WASHINGTON, D.C. (WMBF) - Representative Tom Rice says he works hard to reach the people of South Carolina's 7th District. He points to a report from The Hill that lists him as tied for 14th with Rep. Mark Sanford for the most town hall events since the start of 2015. The 48 events are the seventh-most for a sitting representative, a house of 435.
That report was published in March after a series of town hall meetings across the country turned into shouting matches over the Affordable Care Act. One of them was an event in Florence on February 22, where Rice had to ask the crowd to quiet down several times so others could ask questions.
After that, Rice held a series of meetings in the Pee Dee over a three-day period in April. He hasn't held an in-person, public Q-and-A forum since.
Fast forward to July 18. The New Yorker produced a story centered around Rice, titled Tele-Town halls help members of congress screen their constituents. The story focuses on a Myrtle Beach woman who participated in a call with Rice earlier this month, but didn't get her question answered.
The story cites Ezra Levin of the Indivisible Project who believes calls like this are "sham town halls," where people who don't agree with the speaker are "ignored or cut off."
Rice sees it differently.
"I try to use every mechanism available to me to reach out to my constituents as often as reasonably possible," Rice said in a phone call with WMBF News Thursday. "We do Facebook posts, we use social media, we use live town halls and we also use telephone town halls. Not because we're trying to hide from anyone, but because it's a great mechanism for reaching a large number of people in a little bit of time."
Rice explained the calls are screened, but his goal is to touch on the "major topics" people are calling about. In this call, he spent time on the Affordable Care Act, I-73 and Veterans Affairs.
"It takes me an average of about five minutes to answer a question," he said. "I normally get through 11 and 15 questions in an hour."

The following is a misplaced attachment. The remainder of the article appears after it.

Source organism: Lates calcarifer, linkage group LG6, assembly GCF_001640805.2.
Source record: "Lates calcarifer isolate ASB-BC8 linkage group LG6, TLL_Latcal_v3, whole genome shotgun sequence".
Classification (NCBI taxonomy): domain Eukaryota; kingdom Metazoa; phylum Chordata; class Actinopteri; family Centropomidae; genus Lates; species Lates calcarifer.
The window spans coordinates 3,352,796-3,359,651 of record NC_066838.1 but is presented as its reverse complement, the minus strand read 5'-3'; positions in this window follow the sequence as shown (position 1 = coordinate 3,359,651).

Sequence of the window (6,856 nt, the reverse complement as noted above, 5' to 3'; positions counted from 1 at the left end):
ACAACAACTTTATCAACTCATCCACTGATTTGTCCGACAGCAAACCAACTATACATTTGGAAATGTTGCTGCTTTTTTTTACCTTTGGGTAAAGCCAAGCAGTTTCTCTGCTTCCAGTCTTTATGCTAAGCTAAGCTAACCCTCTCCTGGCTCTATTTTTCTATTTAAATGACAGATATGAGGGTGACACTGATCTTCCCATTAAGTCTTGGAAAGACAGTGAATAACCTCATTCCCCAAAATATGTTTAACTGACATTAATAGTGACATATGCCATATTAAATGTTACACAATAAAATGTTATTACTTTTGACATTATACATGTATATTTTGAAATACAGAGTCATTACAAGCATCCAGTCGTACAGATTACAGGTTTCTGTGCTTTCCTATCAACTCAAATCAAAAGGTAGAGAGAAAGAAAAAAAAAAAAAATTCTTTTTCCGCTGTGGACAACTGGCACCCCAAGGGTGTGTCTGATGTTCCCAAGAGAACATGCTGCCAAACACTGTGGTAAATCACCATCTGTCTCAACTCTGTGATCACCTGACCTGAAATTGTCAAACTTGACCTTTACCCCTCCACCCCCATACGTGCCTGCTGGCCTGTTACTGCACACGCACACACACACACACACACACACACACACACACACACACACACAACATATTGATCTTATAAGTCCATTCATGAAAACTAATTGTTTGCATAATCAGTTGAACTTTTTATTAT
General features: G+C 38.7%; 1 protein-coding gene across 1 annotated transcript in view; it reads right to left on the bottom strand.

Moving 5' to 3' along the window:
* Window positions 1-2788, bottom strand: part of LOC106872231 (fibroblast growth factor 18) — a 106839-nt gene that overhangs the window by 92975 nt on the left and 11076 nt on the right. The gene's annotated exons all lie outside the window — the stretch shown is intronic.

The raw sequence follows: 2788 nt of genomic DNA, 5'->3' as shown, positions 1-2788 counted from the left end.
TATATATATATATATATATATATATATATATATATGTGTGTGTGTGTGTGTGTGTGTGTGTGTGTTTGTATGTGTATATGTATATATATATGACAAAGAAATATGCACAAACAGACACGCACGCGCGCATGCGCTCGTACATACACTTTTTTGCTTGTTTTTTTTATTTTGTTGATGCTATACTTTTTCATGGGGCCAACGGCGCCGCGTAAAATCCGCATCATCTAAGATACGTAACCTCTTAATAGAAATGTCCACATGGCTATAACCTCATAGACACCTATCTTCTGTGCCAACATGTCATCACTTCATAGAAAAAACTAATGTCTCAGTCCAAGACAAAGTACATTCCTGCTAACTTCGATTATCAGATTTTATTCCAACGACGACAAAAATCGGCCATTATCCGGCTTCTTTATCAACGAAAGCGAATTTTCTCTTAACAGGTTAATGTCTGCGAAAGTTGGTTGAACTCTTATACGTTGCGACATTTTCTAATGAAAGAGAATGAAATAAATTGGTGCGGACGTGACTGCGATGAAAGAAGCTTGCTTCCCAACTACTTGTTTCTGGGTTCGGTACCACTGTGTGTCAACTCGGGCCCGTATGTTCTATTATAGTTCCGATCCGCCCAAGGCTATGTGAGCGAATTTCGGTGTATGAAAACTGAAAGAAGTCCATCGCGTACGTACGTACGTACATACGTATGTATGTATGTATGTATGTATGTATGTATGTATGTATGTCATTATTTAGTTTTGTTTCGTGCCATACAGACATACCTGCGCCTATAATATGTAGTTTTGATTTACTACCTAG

He said he doesn't see the questions before they're presented to him during the call. He says a group of five or six people take the calls, forward them to his communications director who selects a question to answer, then hands him a slip of paper with the person's name and location on it.
"There's no agenda for what questions that we take," Rice said. "I'm not looking for particular items. I'm not trying to duck any questions."
Rice said he'd hold more, but they do come at a moderate cost he would only define as "thousands of dollars."
"If we had 3,000 people in an auditorium, and the first ten questions I answer, let's say all 3,000 of them wanted to ask a question, one question that you answer will take care of 20 percent of those people," he said. "The next question you answer will take care of 20 percent of the rest. They're all generally concerned about the same big topics. There are a few there, ten to 20 percent, that are there for specific individual issues, and I'm not going to be able to get to every single one of them. You just can't."
Rice said that could be where the woman in The New Yorker story falls. She said she wanted to ask Rice how he planned to vote on H.R. 806. He actually voted in favor of the ground-level ozone standard change the day the story was published. It passed the House 229-199 nearly exclusively along party lines. The bill pushes back the deadline for ozone standard compliance nearly a decade.
As for town hall events, Rice says he is planning a series of live events in August, but has not finalized places or dates at this point.